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Dave Alvin, lucky music survivor

  • Dave Alvin, Grammy award-winning guitarist, singer-songwriter and a proponent of Americana music. (BETH HERZHAFT)

Dave Alvin is talking about how the music business has changed over the years when he arrives at a cautionary stopping point:

“If I had a kid, I would not let them do this,” he said.

There's a deep pause.

Really?

“No. Hell no,” he added. “Unless they were really, really good.”

Like Dave Alvin. And really, really good at living on the road.

For a 58-year-old singer-songwriter who calls touring his religion, he's been devout for more than 30 years.

It started way back in 1979 when he and his brother Phil formed the Blasters, now considered a seminal 1980s rock band that could dive windward into punk and leeward into the blues and rockabilly at any moment. He would later do a brief stint with the punk band X, then splinter off into country and folk with the Knitters, then go on to collaborations with the Flesh Eaters and Gun Club.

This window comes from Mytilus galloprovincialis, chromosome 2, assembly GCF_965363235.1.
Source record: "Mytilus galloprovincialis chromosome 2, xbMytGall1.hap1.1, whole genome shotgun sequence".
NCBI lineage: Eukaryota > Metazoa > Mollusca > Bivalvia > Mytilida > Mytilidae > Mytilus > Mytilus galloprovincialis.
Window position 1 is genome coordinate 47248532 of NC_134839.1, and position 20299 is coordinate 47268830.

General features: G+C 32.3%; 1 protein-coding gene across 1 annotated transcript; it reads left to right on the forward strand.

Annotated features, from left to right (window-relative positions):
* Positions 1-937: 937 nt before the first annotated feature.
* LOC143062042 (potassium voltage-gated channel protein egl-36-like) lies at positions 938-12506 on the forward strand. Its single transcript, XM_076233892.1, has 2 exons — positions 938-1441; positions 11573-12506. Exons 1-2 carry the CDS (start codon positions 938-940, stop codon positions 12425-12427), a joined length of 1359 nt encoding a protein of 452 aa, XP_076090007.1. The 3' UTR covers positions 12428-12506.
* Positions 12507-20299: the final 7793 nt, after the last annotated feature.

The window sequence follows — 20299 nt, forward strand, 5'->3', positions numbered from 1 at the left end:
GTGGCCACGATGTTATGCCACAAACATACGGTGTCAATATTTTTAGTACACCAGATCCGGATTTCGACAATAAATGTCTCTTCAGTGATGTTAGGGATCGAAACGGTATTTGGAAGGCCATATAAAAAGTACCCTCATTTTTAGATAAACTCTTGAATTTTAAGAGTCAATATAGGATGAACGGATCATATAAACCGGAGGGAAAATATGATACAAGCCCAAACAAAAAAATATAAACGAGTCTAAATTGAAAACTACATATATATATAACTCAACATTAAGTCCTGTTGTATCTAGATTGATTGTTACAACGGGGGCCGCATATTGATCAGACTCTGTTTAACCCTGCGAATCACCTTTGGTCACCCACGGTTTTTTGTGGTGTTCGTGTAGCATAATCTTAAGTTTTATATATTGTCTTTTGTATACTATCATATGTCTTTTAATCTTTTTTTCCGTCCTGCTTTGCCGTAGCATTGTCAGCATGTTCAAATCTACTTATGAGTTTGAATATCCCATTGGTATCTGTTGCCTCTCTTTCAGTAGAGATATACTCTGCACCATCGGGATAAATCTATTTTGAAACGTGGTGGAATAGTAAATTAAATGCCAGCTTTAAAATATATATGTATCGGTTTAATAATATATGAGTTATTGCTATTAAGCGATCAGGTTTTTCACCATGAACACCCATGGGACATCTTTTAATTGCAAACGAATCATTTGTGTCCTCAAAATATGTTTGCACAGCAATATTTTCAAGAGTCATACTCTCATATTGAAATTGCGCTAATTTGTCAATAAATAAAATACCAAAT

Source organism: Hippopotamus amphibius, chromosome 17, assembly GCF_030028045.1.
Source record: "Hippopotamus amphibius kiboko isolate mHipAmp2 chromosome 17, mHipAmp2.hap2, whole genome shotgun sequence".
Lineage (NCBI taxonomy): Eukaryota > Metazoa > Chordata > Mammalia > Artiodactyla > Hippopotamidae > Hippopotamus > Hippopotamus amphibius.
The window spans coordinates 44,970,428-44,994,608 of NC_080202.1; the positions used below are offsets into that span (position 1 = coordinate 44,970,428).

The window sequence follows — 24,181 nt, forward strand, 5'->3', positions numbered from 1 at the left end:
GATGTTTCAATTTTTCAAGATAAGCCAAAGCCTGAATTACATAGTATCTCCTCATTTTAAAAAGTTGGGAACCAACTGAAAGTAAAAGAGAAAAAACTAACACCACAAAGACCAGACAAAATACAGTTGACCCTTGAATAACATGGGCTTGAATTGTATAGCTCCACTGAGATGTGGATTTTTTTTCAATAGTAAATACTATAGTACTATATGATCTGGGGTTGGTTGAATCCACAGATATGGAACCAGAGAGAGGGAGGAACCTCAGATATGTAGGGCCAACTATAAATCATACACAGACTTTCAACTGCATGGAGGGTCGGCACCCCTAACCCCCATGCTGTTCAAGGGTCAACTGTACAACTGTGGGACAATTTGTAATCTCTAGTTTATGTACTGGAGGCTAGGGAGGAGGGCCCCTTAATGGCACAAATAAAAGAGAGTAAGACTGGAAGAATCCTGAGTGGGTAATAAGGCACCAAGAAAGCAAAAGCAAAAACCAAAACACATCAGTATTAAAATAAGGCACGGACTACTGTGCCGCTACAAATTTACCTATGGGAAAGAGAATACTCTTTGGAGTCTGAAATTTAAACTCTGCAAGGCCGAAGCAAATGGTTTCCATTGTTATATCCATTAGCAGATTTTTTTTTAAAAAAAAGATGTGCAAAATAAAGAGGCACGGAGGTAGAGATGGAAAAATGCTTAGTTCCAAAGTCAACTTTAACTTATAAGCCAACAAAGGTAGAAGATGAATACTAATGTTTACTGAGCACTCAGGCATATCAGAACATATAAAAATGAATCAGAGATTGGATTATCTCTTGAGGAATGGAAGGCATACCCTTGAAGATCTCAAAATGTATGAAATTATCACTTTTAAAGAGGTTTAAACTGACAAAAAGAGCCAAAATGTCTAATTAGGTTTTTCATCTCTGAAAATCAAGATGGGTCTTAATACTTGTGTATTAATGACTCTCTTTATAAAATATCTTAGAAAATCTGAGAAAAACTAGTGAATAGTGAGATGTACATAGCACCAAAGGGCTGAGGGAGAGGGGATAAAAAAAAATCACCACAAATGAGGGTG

His solo work these days is filled with the late-night poetry of motels and diners, counted out with loping blues and rock riffs that linger.

Or, as he put it, “I always consider myself as living on the outskirts of pop-music town. I'm way out in the trailer park and that's where people like me live.”

One of the most biographical songs on his latest album, “Eleven Eleven,” is “What's Up With Your Brother?” — a tongue-in-cheek aside about his relationship with his older brother Phil and how no matter what Phil accomplishes on his own, the only thing anyone ever asks is, “What's up with your brother?”

It foreshadowed their recent reunion in the studio for his new album. And that's a good thing.

Before Alvin drops by the Sebastopol Community Center on Saturday night for a benefit and celebration of promoter Cloud Moss' 60th birthday, he took time to chat about his brother, the crowded music field and survival:

Q: What's your daily ritual when you're not out on the road?

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